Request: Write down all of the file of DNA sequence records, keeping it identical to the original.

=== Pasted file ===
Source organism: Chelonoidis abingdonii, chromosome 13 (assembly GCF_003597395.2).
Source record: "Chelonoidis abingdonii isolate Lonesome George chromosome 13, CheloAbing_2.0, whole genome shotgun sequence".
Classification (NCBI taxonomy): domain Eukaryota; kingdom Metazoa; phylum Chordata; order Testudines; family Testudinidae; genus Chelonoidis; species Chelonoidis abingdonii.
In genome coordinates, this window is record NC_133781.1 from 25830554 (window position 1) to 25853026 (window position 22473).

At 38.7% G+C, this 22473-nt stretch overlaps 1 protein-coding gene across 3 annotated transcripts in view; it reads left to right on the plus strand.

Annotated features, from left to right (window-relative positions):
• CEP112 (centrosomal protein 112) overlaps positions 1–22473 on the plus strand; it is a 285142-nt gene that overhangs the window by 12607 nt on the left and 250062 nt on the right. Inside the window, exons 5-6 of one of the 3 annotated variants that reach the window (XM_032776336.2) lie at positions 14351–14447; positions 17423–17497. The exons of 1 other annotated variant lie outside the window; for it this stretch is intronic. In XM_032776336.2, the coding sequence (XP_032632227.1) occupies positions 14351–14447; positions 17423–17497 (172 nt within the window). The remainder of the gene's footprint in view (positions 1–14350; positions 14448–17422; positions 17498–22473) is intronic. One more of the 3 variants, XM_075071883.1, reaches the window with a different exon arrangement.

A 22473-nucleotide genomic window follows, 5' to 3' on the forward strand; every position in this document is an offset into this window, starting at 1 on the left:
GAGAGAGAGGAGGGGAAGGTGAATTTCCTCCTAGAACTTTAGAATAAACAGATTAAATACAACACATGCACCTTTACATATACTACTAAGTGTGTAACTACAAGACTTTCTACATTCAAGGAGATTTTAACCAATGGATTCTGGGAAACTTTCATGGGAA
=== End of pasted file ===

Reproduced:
Source organism: Chelonoidis abingdonii, chromosome 13 (assembly GCF_003597395.2).
Source record: "Chelonoidis abingdonii isolate Lonesome George chromosome 13, CheloAbing_2.0, whole genome shotgun sequence".
Classification (NCBI taxonomy): domain Eukaryota; kingdom Metazoa; phylum Chordata; order Testudines; family Testudinidae; genus Chelonoidis; species Chelonoidis abingdonii.
In genome coordinates, this window is record NC_133781.1 from 25830554 (window position 1) to 25853026 (window position 22473).

At 38.7% G+C, this 22473-nt stretch overlaps 1 protein-coding gene across 3 annotated transcripts in view; it reads left to right on the plus strand.

Annotated features, from left to right (window-relative positions):
• CEP112 (centrosomal protein 112) overlaps positions 1–22473 on the plus strand; it is a 285142-nt gene that overhangs the window by 12607 nt on the left and 250062 nt on the right. Inside the window, exons 5-6 of one of the 3 annotated variants that reach the window (XM_032776336.2) lie at positions 14351–14447; positions 17423–17497. The exons of 1 other annotated variant lie outside the window; for it this stretch is intronic. In XM_032776336.2, the coding sequence (XP_032632227.1) occupies positions 14351–14447; positions 17423–17497 (172 nt within the window). The remainder of the gene's footprint in view (positions 1–14350; positions 14448–17422; positions 17498–22473) is intronic. One more of the 3 variants, XM_075071883.1, reaches the window with a different exon arrangement.

A 22473-nucleotide genomic window follows, 5' to 3' on the forward strand; every position in this document is an offset into this window, starting at 1 on the left:
GAGAGAGAGGAGGGGAAGGTGAATTTCCTCCTAGAACTTTAGAATAAACAGATTAAATACAACACATGCACCTTTACATATACTACTAAGTGTGTAACTACAAGACTTTCTACATTCAAGGAGATTTTAACCAATGGATTCTGGGAAACTTTCATGGGAA